“Begging your pardon, Major, could not you telegraph to the harbour master at Ostend, asking if the Phantom is there?”
“I might do that, George, but if I go over there I may pick up some clue. I may find out what hotel he stopped at after the crew had left, and if so, whether he crossed to England or left by a train for France. There is no saying what information I may light on. You stay on board here. You can be of no use to me on the journey, and may be of use here. I will telegraph to you from Ostend. Possibly I may want the yacht to sail at once to Dover to meet me there, or you may have to go up to town to do something for me.
“Now I must go down and tell Lady Greendale as much as is necessary. It will, of course, be the best thing for her to go up to town with me, but if she is not well enough for that, of course she must stay on board.”
Lady Greendale had just come into the saloon when he went down.
“I think I have got a clue—a very faint one,” he said. “I am going up to town at once to follow it up. How are you feeling, Lady Greendale?”
“I have a terrible headache, but that is nothing. Of course, I will go up with you.”
“But do you feel equal to it?”
“Oh, yes, quite,” she said, feverishly. “What is your clue, Frank?”
“Well, it concerns the yacht in which I believe Bertha has been carried off. At any rate, I feel so certain as to who had a hand in it, that I have no hesitation in telling you that it was Carthew.”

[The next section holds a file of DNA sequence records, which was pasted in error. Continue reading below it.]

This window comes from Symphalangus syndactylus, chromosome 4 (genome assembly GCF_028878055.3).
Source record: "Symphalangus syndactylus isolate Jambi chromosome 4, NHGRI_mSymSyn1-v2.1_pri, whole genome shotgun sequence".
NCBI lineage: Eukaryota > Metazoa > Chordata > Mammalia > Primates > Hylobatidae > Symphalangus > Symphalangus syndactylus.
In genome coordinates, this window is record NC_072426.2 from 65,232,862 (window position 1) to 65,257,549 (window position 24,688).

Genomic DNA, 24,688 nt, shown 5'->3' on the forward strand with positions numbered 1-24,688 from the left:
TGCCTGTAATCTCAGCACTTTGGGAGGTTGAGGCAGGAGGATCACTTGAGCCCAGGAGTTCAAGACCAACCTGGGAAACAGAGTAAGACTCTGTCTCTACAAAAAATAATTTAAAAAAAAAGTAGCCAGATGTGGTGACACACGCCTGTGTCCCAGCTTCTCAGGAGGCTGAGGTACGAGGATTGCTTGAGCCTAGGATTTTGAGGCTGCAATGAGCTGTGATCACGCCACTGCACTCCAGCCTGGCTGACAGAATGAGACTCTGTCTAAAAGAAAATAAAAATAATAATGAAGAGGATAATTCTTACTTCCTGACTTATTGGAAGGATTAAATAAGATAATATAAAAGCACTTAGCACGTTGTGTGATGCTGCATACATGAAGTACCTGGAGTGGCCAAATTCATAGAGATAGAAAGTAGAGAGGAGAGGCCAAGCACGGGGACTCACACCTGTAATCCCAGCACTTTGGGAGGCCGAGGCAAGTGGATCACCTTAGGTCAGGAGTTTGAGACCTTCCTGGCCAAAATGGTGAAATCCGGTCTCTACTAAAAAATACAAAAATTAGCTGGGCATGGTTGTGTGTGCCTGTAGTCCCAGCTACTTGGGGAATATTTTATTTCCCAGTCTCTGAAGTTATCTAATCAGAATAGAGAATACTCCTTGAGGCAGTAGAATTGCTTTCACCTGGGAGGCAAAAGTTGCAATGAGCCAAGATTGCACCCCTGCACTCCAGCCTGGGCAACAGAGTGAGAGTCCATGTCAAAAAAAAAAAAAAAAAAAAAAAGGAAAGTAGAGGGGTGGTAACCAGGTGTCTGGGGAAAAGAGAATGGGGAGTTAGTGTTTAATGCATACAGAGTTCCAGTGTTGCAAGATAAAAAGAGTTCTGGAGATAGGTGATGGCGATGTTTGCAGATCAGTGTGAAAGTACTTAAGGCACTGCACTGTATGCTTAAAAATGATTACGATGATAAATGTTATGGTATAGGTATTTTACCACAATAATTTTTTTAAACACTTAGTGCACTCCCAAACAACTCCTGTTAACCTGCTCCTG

“Mr. Carthew! Impossible, Frank. He always seemed to me a particularly pleasant and gentlemanly man.”
“He might seem that, but I happen to know other things about him. He is an unmitigated scoundrel. Of course, not a word must be said about it, Lady Greendale. You see that for Bertha’s sake we must work quietly. It would never do for the matter to get into the papers.”
“It would be too dreadful, Frank. I do think that it would kill me. I will trust it in your hands altogether. I have only one comfort in this dreadful affair, and that is that Bertha has Anna with her.”
“That is certainly a great comfort; and it is something in the man’s favour that when he enticed her from the yacht with that forged letter he suggested that she should bring her maid.”
Frank Mallet and Lady Greendale crossed to Southampton by the twelve o’clock boat, and arrived in London at three.
“I have been thinking,” she said, as they went up, “that it will be better for me to stop in town. I shall have less difficulty in answering questions there than I should have at home. Everyone is leaving now, and in another week there will be scarcely a soul in London I know; and I shall keep down the front blinds, and no one will dream of my being there. I shall only have to mention to Bertha’s own maid that my daughter has remained